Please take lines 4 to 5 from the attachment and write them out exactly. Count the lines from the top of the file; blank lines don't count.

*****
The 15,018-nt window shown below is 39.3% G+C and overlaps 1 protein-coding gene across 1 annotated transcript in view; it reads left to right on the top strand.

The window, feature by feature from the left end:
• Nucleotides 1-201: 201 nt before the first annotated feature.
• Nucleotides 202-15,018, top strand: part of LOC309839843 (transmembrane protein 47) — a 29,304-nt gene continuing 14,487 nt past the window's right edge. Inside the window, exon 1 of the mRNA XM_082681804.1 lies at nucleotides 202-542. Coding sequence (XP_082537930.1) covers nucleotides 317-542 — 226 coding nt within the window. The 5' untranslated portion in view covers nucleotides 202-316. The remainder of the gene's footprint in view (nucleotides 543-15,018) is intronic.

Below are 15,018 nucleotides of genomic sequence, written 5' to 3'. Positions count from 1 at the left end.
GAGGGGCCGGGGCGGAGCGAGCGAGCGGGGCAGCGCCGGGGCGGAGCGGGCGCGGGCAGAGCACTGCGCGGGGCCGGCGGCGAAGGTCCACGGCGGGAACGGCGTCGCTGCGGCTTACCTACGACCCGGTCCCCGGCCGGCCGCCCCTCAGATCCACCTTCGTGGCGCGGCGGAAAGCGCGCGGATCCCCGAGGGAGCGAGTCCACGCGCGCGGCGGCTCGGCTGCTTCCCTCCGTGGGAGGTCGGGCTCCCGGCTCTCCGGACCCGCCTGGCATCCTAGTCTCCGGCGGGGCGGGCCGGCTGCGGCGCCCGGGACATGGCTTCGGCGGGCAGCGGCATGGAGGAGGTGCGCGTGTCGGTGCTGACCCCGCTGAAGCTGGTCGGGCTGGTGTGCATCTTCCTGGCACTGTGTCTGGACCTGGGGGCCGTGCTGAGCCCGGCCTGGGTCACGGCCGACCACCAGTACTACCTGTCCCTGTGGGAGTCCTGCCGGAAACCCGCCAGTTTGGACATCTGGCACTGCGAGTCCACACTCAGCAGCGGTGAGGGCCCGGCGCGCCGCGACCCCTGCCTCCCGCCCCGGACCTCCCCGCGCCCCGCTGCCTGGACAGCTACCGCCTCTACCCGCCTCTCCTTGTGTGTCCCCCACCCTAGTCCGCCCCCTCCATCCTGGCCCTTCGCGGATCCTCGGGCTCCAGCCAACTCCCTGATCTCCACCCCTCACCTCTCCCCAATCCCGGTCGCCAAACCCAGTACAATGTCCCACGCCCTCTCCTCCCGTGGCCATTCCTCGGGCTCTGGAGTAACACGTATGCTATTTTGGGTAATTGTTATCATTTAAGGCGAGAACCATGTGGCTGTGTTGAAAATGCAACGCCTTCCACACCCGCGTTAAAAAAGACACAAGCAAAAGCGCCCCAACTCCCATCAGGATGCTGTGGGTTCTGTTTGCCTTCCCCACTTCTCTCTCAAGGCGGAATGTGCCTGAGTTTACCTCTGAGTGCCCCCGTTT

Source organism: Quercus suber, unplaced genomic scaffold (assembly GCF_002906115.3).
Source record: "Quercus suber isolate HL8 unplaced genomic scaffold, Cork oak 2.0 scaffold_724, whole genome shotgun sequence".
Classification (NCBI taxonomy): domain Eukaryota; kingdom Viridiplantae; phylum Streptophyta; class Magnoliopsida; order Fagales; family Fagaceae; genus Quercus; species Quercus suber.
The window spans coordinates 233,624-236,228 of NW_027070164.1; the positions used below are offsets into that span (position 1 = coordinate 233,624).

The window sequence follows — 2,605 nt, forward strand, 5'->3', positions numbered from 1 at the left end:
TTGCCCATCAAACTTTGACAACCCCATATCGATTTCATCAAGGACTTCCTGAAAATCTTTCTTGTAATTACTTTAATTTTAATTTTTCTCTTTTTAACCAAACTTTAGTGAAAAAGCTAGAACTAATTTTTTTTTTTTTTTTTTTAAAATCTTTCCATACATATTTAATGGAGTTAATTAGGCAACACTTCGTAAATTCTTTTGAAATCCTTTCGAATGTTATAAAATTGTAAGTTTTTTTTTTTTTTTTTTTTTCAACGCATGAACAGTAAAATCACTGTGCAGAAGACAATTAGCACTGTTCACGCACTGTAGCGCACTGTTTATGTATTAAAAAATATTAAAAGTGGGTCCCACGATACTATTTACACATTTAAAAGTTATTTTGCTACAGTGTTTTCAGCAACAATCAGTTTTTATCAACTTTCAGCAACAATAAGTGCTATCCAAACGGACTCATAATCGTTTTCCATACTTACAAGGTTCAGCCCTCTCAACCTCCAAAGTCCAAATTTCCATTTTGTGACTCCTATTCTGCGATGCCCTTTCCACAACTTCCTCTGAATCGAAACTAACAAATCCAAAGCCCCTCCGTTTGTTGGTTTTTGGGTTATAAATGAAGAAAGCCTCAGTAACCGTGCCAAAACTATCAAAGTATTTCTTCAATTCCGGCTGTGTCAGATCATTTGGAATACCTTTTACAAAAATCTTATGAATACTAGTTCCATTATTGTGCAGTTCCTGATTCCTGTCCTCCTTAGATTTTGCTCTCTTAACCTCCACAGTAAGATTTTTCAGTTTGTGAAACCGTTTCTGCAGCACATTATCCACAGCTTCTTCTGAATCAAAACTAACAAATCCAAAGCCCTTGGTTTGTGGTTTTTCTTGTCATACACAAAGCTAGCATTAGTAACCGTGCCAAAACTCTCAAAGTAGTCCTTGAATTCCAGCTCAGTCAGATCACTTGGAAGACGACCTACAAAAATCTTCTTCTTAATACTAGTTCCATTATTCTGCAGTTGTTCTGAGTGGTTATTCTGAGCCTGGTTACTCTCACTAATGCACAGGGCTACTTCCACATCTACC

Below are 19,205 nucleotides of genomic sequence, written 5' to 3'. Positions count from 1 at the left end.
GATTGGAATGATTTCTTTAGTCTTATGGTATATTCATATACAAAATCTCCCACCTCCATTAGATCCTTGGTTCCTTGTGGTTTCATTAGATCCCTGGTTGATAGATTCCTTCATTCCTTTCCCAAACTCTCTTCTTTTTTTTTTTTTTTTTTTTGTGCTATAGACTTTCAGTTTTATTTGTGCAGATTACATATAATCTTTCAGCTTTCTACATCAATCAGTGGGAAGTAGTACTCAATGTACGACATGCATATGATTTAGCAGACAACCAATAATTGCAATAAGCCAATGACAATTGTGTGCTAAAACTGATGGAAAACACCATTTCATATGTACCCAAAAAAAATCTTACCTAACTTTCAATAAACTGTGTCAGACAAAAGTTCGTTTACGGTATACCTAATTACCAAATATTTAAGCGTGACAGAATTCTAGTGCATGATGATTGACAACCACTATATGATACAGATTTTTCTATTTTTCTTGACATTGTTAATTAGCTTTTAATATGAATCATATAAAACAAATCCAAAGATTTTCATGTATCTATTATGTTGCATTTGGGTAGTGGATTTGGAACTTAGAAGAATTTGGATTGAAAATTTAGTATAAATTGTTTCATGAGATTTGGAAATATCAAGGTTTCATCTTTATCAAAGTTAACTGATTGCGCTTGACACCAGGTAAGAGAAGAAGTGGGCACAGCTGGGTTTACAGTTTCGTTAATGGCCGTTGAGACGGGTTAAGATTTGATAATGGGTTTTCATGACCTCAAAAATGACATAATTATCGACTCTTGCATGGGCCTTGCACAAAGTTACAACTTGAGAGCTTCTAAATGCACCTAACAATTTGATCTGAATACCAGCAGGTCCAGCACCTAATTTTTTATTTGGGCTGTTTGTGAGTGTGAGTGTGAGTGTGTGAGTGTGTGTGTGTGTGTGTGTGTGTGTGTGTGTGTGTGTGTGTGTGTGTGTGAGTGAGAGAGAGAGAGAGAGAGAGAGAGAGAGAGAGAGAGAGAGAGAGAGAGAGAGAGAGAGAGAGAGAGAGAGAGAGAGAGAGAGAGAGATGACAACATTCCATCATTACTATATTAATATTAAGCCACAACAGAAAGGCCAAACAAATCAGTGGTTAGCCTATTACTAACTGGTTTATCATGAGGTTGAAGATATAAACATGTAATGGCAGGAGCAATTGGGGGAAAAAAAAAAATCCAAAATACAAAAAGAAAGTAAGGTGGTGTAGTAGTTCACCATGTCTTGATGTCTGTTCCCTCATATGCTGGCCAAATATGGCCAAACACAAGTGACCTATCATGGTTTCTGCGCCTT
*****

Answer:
• Nucleotides 202-15,018, top strand: part of LOC309839843 (transmembrane protein 47) — a 29,304-nt gene continuing 14,487 nt past the window's right edge. Inside the window, exon 1 of the mRNA XM_082681804.1 lies at nucleotides 202-542. Coding sequence (XP_082537930.1) covers nucleotides 317-542 — 226 coding nt within the window. The 5' untranslated portion in view covers nucleotides 202-316. The remainder of the gene's footprint in view (nucleotides 543-15,018) is intronic.

Below are 15,018 nucleotides of genomic sequence, written 5' to 3'. Positions count from 1 at the left end.